FDA Advisors: Reject Secondary-Prevention Ezetimibe Indication

Deborah Brauser

December 14, 2015

SILVER SPRING, MD ( UPDATED ) — The Endocrinologic and Metabolic Drugs Advisory Committee of the US Food and Drug Administration (FDA) voted 10 to 5 against recommending the expanded use of ezetimibe (Zetia, Merck) by adding it to statin therapy for reduction of cardiovascular events in patients with coronary heart disease.

The committee met to discuss the secondary-prevention IMPROVE-IT trial, which has been reported by heartwire from Medscape throughout its journey, including presentation at last year's American Heart Association annual meeting and its publication in the New England Journal of Medicine this past summer.

Most of the panel members who voted "no" said that the results were just not clinically substantial. "There was a weak and not particularly robust effect," noted Dr Susan R Heckbert (University of Washington, Seattle).

Interestingly, the panel asked for a definition of "substantial evidence" right before voting and were told that "the drug will have the effect it purports to have." And if evaluated in a single trial, it needs to have an "excellent design and be highly reliable."

Panel chair Dr Robert J Smith (Brown University, Providence, RI) said that this was a difficult vote for him but that he needed to vote "no" after hearing the narrow definition. "I do think this is a positive, albeit modest, trial. I don't think it communicates that this drug is not effective in lowering risk; I suspect that it is effective. However, we just don't know that yet," Smith said.

Dr Milton Packer (Baylor University Medical Center at Dallas, TX) also voted against recommendation. "If we gave the investigators the task of doing this trial again, would they find the same things? I don't know. It's a coin toss and that gives me pause."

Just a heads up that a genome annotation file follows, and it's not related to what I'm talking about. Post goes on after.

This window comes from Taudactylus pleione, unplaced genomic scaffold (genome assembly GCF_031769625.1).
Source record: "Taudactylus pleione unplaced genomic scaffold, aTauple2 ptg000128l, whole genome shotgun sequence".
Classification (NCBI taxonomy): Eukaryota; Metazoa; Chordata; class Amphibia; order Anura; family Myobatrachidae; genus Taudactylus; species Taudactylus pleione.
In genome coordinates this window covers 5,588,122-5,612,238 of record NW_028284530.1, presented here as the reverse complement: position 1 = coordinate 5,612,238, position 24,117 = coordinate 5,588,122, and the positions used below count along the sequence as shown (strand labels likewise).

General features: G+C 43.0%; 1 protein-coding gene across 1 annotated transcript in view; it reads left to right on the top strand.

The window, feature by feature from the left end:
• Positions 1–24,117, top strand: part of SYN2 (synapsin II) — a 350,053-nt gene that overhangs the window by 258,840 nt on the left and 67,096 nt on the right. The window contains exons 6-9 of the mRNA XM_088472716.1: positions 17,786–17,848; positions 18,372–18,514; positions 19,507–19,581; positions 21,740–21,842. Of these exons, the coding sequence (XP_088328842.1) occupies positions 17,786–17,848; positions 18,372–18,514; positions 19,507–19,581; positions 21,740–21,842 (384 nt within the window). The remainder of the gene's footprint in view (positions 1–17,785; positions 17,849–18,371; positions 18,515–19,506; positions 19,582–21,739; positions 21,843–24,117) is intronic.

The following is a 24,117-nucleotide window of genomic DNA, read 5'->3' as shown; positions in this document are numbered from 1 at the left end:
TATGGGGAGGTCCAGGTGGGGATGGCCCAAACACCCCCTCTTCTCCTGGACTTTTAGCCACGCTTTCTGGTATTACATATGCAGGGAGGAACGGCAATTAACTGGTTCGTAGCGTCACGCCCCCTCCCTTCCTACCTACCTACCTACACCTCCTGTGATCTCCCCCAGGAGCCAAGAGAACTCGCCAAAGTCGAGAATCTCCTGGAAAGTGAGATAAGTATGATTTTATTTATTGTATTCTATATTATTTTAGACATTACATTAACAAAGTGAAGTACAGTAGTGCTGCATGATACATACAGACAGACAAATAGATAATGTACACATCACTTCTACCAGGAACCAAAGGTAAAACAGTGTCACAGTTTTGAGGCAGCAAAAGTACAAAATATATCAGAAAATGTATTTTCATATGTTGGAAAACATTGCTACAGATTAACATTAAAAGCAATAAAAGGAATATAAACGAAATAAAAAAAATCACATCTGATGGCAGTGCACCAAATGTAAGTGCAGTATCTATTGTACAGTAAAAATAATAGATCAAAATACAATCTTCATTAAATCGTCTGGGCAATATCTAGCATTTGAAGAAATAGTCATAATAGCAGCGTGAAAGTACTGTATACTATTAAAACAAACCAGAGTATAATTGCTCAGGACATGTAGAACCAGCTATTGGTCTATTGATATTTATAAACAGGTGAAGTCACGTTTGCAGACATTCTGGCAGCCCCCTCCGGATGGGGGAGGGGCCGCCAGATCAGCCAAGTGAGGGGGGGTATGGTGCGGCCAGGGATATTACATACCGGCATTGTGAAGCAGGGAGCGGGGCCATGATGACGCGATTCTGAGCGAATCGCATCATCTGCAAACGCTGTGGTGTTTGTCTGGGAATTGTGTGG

Several of the panel members also noted concerns with risk for hemorrhagic stroke, about how estimates were handled for "missing" primary end-point data for 11% of the patients, and that the application overreached in wanting to extend ezetimibe for addition to all statins for all patients with CHD.

Perfect: The Enemy of Good?

IMPROVE-IT included more than 18,000 patients with post–acute coronary syndrome and showed that those randomized to ezetimibe/simvastatin (Vytorin, Merck) had a 6.4% relative-risk reduction and a 1.8% absolute-risk reduction of the composite end point of major CV events (CV death, nonfatal MI or stroke, revascularization, or hospitalization) compared with those who received simvastatin alone.

Discussions and debates went on throughout the day about analyses and subanalyses from the trial, on the patient population and subgroups, and about LDL-cholesterol management itself.

Dr Brendan M Everett (Brigham and Women's Hospital, Boston, MA) was among the five "yes" votes. "Perfect is the enemy of the very good. It's just not possible to do a perfect trial to get the perfect answer to the clinical question," he said. "From my standpoint, this does represent substantial evidence that supports approval."

"I think there is a modest, unmet need for add-on LDL-lowering therapy in patients with coronary syndromes," added Dr Michael J Blaha (Johns Hopkins Hospital, Baltimore, MD). "And it's not uncommon for clinicians to deal with an effect size that's small."

Dr William R Hiatt (University of Colorado School of Medicine, Aurora) attended the meeting via phone and also voted for recommending approval. "I was a little surprised by the majority voting 'no' because the IMPROVE-IT trial was positive," he said.

"The discussion of statistical significance vs clinical relevance has come up a number of times. And it seems that the history has been that the FDA's role is to decide if a study is positive or not; and other bodies, such as payers or guideline committees, decide what's clinically significant or applicable," said Hiatt.

At the end of the day, Packer suggested a possible addition to the medication's labeling. "There are not enough data right now for the claim. But I think 18,000 patients followed for 7 years deserves a description in the clinical-trials section, with appropriate caveats and a mention of the concerns expressed today," he said.

"Substitute this for the current language that says 'the effect of this drug on cardiovascular events is unknown.' Otherwise, keeping the current line in the package label is to say this trial didn't teach us anything. And that's not fair."


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